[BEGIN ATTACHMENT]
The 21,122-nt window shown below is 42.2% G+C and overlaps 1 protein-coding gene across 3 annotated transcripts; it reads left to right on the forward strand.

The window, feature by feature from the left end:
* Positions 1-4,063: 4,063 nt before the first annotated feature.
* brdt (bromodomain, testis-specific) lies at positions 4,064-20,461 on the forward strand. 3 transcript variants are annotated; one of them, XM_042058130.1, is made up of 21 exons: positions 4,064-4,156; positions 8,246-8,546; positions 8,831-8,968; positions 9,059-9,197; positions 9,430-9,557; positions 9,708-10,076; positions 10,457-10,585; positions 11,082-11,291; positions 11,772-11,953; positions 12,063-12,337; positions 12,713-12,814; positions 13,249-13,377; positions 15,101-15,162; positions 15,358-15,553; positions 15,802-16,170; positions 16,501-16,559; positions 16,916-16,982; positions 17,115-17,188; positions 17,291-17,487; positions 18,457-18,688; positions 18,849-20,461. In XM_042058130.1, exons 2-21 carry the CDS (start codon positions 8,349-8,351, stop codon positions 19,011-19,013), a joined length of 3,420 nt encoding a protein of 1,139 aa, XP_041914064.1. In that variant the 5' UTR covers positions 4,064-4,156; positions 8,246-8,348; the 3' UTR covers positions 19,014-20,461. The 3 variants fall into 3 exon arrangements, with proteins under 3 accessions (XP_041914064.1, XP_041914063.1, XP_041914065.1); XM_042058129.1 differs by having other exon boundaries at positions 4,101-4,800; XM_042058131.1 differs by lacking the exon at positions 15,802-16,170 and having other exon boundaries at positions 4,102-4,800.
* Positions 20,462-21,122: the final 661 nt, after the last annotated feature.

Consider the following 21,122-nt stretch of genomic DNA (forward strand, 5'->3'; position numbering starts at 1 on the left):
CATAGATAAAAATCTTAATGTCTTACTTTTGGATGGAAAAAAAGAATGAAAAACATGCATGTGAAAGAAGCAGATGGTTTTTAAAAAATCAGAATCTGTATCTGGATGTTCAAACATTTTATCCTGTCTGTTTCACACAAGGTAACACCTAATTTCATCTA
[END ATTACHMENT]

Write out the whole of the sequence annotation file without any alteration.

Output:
The 21,122-nt window shown below is 42.2% G+C and overlaps 1 protein-coding gene across 3 annotated transcripts; it reads left to right on the forward strand.

The window, feature by feature from the left end:
* Positions 1-4,063: 4,063 nt before the first annotated feature.
* brdt (bromodomain, testis-specific) lies at positions 4,064-20,461 on the forward strand. 3 transcript variants are annotated; one of them, XM_042058130.1, is made up of 21 exons: positions 4,064-4,156; positions 8,246-8,546; positions 8,831-8,968; positions 9,059-9,197; positions 9,430-9,557; positions 9,708-10,076; positions 10,457-10,585; positions 11,082-11,291; positions 11,772-11,953; positions 12,063-12,337; positions 12,713-12,814; positions 13,249-13,377; positions 15,101-15,162; positions 15,358-15,553; positions 15,802-16,170; positions 16,501-16,559; positions 16,916-16,982; positions 17,115-17,188; positions 17,291-17,487; positions 18,457-18,688; positions 18,849-20,461. In XM_042058130.1, exons 2-21 carry the CDS (start codon positions 8,349-8,351, stop codon positions 19,011-19,013), a joined length of 3,420 nt encoding a protein of 1,139 aa, XP_041914064.1. In that variant the 5' UTR covers positions 4,064-4,156; positions 8,246-8,348; the 3' UTR covers positions 19,014-20,461. The 3 variants fall into 3 exon arrangements, with proteins under 3 accessions (XP_041914064.1, XP_041914063.1, XP_041914065.1); XM_042058129.1 differs by having other exon boundaries at positions 4,101-4,800; XM_042058131.1 differs by lacking the exon at positions 15,802-16,170 and having other exon boundaries at positions 4,102-4,800.
* Positions 20,462-21,122: the final 661 nt, after the last annotated feature.

Consider the following 21,122-nt stretch of genomic DNA (forward strand, 5'->3'; position numbering starts at 1 on the left):
CATAGATAAAAATCTTAATGTCTTACTTTTGGATGGAAAAAAAGAATGAAAAACATGCATGTGAAAGAAGCAGATGGTTTTTAAAAAATCAGAATCTGTATCTGGATGTTCAAACATTTTATCCTGTCTGTTTCACACAAGGTAACACCTAATTTCATCTA